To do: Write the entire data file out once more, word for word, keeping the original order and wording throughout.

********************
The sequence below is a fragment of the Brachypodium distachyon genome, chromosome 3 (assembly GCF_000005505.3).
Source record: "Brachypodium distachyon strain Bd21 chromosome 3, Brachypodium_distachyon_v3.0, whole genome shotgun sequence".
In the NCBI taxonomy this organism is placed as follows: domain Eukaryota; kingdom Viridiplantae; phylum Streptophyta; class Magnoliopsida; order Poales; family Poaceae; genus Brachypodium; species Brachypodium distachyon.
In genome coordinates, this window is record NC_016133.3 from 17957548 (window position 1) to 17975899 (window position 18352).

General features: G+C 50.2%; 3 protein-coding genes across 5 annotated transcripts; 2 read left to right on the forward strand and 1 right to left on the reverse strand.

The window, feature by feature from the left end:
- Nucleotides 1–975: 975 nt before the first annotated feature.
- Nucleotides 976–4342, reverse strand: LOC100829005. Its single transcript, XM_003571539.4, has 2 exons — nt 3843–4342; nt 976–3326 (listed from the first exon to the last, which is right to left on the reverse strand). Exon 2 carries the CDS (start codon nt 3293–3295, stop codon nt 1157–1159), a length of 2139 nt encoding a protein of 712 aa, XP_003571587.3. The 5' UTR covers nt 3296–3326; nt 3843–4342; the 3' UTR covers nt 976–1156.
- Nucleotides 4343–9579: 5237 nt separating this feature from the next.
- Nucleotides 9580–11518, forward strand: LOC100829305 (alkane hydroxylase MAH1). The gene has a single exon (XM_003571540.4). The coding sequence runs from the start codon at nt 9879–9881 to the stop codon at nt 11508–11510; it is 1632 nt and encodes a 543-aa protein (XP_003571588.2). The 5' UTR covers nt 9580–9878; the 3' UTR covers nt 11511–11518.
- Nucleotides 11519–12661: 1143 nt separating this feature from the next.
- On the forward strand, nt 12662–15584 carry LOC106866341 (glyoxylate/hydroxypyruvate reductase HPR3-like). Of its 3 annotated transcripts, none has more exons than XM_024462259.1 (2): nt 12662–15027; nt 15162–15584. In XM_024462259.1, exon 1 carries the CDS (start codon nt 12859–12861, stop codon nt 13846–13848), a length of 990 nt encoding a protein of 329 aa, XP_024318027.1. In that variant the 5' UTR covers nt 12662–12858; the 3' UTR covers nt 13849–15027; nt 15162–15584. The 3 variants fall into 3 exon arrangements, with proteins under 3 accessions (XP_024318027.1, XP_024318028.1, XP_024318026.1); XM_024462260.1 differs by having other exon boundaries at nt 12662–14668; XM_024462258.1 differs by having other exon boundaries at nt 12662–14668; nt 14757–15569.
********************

The sequence below is a fragment of the Brachypodium distachyon genome, chromosome 3 (assembly GCF_000005505.3).
Source record: "Brachypodium distachyon strain Bd21 chromosome 3, Brachypodium_distachyon_v3.0, whole genome shotgun sequence".
In the NCBI taxonomy this organism is placed as follows: domain Eukaryota; kingdom Viridiplantae; phylum Streptophyta; class Magnoliopsida; order Poales; family Poaceae; genus Brachypodium; species Brachypodium distachyon.
In genome coordinates, this window is record NC_016133.3 from 17957548 (window position 1) to 17975899 (window position 18352).

General features: G+C 50.2%; 3 protein-coding genes across 5 annotated transcripts; 2 read left to right on the forward strand and 1 right to left on the reverse strand.

The window, feature by feature from the left end:
- Nucleotides 1–975: 975 nt before the first annotated feature.
- Nucleotides 976–4342, reverse strand: LOC100829005. Its single transcript, XM_003571539.4, has 2 exons — nt 3843–4342; nt 976–3326 (listed from the first exon to the last, which is right to left on the reverse strand). Exon 2 carries the CDS (start codon nt 3293–3295, stop codon nt 1157–1159), a length of 2139 nt encoding a protein of 712 aa, XP_003571587.3. The 5' UTR covers nt 3296–3326; nt 3843–4342; the 3' UTR covers nt 976–1156.
- Nucleotides 4343–9579: 5237 nt separating this feature from the next.
- Nucleotides 9580–11518, forward strand: LOC100829305 (alkane hydroxylase MAH1). The gene has a single exon (XM_003571540.4). The coding sequence runs from the start codon at nt 9879–9881 to the stop codon at nt 11508–11510; it is 1632 nt and encodes a 543-aa protein (XP_003571588.2). The 5' UTR covers nt 9580–9878; the 3' UTR covers nt 11511–11518.
- Nucleotides 11519–12661: 1143 nt separating this feature from the next.
- On the forward strand, nt 12662–15584 carry LOC106866341 (glyoxylate/hydroxypyruvate reductase HPR3-like). Of its 3 annotated transcripts, none has more exons than XM_024462259.1 (2): nt 12662–15027; nt 15162–15584. In XM_024462259.1, exon 1 carries the CDS (start codon nt 12859–12861, stop codon nt 13846–13848), a length of 990 nt encoding a protein of 329 aa, XP_024318027.1. In that variant the 5' UTR covers nt 12662–12858; the 3' UTR covers nt 13849–15027; nt 15162–15584. The 3 variants fall into 3 exon arrangements, with proteins under 3 accessions (XP_024318027.1, XP_024318028.1, XP_024318026.1); XM_024462260.1 differs by having other exon boundaries at nt 12662–14668; XM_024462258.1 differs by having other exon boundaries at nt 12662–14668; nt 14757–15569.